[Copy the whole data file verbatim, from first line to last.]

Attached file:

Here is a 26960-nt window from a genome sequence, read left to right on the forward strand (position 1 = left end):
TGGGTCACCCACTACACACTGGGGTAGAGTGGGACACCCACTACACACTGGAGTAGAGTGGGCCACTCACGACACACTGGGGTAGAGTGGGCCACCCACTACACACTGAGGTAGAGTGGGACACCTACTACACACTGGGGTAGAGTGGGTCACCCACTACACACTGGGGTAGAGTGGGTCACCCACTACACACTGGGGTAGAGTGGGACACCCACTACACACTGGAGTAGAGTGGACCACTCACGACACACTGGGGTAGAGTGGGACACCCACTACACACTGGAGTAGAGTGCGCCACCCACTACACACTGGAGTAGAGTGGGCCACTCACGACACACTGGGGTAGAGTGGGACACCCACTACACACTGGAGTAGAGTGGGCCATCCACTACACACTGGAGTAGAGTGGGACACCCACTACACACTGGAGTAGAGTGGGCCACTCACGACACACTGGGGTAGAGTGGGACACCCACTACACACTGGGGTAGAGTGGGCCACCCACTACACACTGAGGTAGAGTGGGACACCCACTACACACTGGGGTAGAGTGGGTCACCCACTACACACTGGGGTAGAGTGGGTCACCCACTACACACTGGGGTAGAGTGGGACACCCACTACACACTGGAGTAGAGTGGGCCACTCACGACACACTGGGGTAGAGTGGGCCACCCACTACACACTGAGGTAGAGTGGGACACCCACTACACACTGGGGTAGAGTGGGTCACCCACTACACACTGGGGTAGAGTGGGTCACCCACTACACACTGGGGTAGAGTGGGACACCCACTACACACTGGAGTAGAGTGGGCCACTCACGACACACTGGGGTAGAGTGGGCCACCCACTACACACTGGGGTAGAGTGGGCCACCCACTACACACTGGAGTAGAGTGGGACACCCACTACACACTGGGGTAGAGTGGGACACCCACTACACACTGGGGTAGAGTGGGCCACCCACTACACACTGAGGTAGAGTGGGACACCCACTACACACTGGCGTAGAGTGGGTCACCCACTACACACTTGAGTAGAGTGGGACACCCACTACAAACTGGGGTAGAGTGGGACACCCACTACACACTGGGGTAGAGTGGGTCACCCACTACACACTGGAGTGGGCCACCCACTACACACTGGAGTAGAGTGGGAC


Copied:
Here is a 26960-nt window from a genome sequence, read left to right on the forward strand (position 1 = left end):
TGGGTCACCCACTACACACTGGGGTAGAGTGGGACACCCACTACACACTGGAGTAGAGTGGGCCACTCACGACACACTGGGGTAGAGTGGGCCACCCACTACACACTGAGGTAGAGTGGGACACCTACTACACACTGGGGTAGAGTGGGTCACCCACTACACACTGGGGTAGAGTGGGTCACCCACTACACACTGGGGTAGAGTGGGACACCCACTACACACTGGAGTAGAGTGGACCACTCACGACACACTGGGGTAGAGTGGGACACCCACTACACACTGGAGTAGAGTGCGCCACCCACTACACACTGGAGTAGAGTGGGCCACTCACGACACACTGGGGTAGAGTGGGACACCCACTACACACTGGAGTAGAGTGGGCCATCCACTACACACTGGAGTAGAGTGGGACACCCACTACACACTGGAGTAGAGTGGGCCACTCACGACACACTGGGGTAGAGTGGGACACCCACTACACACTGGGGTAGAGTGGGCCACCCACTACACACTGAGGTAGAGTGGGACACCCACTACACACTGGGGTAGAGTGGGTCACCCACTACACACTGGGGTAGAGTGGGTCACCCACTACACACTGGGGTAGAGTGGGACACCCACTACACACTGGAGTAGAGTGGGCCACTCACGACACACTGGGGTAGAGTGGGCCACCCACTACACACTGAGGTAGAGTGGGACACCCACTACACACTGGGGTAGAGTGGGTCACCCACTACACACTGGGGTAGAGTGGGTCACCCACTACACACTGGGGTAGAGTGGGACACCCACTACACACTGGAGTAGAGTGGGCCACTCACGACACACTGGGGTAGAGTGGGCCACCCACTACACACTGGGGTAGAGTGGGCCACCCACTACACACTGGAGTAGAGTGGGACACCCACTACACACTGGGGTAGAGTGGGACACCCACTACACACTGGGGTAGAGTGGGCCACCCACTACACACTGAGGTAGAGTGGGACACCCACTACACACTGGCGTAGAGTGGGTCACCCACTACACACTTGAGTAGAGTGGGACACCCACTACAAACTGGGGTAGAGTGGGACACCCACTACACACTGGGGTAGAGTGGGTCACCCACTACACACTGGAGTGGGCCACCCACTACACACTGGAGTAGAGTGGGAC